We asked the children, how to share this thinking with others, this idea of ‘showing’ connections. They shared with us, the idea of a ‘logo’.

What is a logo?

  • A picture – to say something
  • It means you can say something without words
  • You can say what it means, without writing

In searching for a logo to represent REACH’s identity, of reaching out and making connections we then invited Carnegie Koh Ding Feng, to re-visit his drawing of his giraffe, whose long neck symbolises the s-t-r-e-t-c-h of connecting with others. We therefore introduce to you Chang Jing Lu.

Learn more about The story of REACH.

Message from EtonHouse

Dear All,

It gives me great pleasure and a wonderful sense of pride in sharing with you that EtonHouse has signed the agreement with Reggio Children to start the Asia chapter of the Reggio Children International Network (for further information

As most of you know, the Reggio Children International Network is present in many parts of the world. It represents the various reference points of Reggio Children in many countries of the world. The Network is a sort of transnational project of the educating community of Reggio Emilia, Italy that maintains an international dialogue and shared responsibility, with the aim to support the identity and work of Reggio Children and of the Loris Malaguzzi International Center. The International Network has the responsibility to offer the opportunity of drawing on each other’s theory and practice, with the Reggio Emilia Approach remaining central to the identity of the Reggio Children International Network.

Some of the network’s reference points are the NAREA in North America, Nordic Network for the Nordic countries, Red SOLARE of the Latin American countries, REAIE in Australia and so on. It is indeed a privilege to be the first organisation in the region to establish this relationship with Reggio Children and be given the opportunity to support, uphold, sustain and disseminate the values, culture and heritage of the Reggio Emilia approach in Asia.

There are several pre-schools in Singapore and in the region who work closely with the principles of this approach, hailed by Newsweek as the best in the world. However, there are no professional development initiatives for educators to subscribe to in order to ‘learn’ this approach. There are several professional development sessions in Reggio Emilia in Italy that educators from all over the world attend in order to understand this approach better and get inspired from it. However, not everyone can attend these sessions. The international network organizations thus help to share the principles of this approach (amongst pre-schools that are inspired to this thinking) as well as bring to the region exhibitions and speakers from Reggio Emilia. The start of this network in Singapore will provide many such opportunities to the educators in Singapore and the surrounding region to bring in the inspirations from this approach into their own settings.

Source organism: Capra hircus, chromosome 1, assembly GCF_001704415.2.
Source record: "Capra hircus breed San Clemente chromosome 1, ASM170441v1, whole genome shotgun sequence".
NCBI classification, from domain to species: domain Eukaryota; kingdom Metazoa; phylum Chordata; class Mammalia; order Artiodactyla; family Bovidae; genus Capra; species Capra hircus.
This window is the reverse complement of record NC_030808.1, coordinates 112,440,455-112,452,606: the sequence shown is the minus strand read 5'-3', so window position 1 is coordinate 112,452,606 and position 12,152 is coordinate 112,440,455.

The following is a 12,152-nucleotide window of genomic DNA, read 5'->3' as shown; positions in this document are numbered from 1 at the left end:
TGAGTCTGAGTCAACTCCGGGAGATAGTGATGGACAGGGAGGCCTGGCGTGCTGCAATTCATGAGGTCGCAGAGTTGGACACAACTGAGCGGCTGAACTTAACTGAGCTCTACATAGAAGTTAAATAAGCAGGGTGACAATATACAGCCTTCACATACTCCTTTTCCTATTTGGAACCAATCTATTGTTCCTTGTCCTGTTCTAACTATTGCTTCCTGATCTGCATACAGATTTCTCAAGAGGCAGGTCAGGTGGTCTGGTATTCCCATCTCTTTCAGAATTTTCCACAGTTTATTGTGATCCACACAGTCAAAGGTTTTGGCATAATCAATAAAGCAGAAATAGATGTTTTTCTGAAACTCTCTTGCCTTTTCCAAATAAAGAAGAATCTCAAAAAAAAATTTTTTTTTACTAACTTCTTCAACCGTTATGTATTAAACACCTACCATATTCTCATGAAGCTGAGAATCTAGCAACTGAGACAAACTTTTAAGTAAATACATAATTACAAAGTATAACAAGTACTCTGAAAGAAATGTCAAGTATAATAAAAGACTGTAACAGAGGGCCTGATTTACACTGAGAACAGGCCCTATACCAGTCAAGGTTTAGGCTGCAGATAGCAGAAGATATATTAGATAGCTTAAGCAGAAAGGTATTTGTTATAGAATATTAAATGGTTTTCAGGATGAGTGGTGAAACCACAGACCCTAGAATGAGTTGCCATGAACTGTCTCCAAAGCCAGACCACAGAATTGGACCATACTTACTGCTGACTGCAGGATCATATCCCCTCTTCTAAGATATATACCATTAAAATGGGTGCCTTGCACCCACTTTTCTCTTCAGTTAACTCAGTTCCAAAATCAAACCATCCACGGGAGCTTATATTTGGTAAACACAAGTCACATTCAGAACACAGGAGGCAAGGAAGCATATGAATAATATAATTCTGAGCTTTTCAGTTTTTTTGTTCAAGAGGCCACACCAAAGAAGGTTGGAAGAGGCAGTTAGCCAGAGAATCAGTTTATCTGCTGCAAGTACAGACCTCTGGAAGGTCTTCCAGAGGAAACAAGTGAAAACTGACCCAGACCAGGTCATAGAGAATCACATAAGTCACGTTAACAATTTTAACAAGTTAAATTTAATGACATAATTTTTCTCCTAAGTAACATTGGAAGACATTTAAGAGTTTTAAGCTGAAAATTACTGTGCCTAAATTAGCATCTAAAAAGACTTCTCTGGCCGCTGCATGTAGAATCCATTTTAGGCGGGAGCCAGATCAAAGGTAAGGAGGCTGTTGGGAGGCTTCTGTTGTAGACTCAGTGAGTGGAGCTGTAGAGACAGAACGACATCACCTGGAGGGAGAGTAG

This is a very significant milestone for EtonHouse and the region and we are very proud to be at the forefront of it. The signing of the agreement is a culmination of years of collaboration with Reggio Children and the International Network through the various conferences, visits, professional development sessions, exchanges and dialogues. In March 2010, EtonHouse along with AECES brought the first Reggio Children conference to Singapore. It has been a beautiful and meaningful learning journey for us as a group and I thank each one of you for your support and commitment to this process. We shared images of our schools with the International Network delegates. They were much appreciated and surely left a strong impression of the wonderful work we do here in our campuses in EtonHouse.

This agreement will be the beginning of more collaboration, research and knowledge sharing with our colleagues in Reggio Emilia and the International Network and will strengthen our practice even further. We plan to organise conferences in Singapore, China and in other countries in the region as well as bring the ‘Wonder of Learning’ exhibition to this part of the world for the very first time.

I am very excited about the possibilities and various opportunities this would bring to EtonHouse and the early childhood community in Asia.

I have attached some glimpses of our visit. Thank you again for your support.
Best wishes,

Mrs Ng Gim Choo
Founder and Managing Director
EtonHouse International Group

Message from Bipasha Minocha, CEO of REACH

Dear colleagues,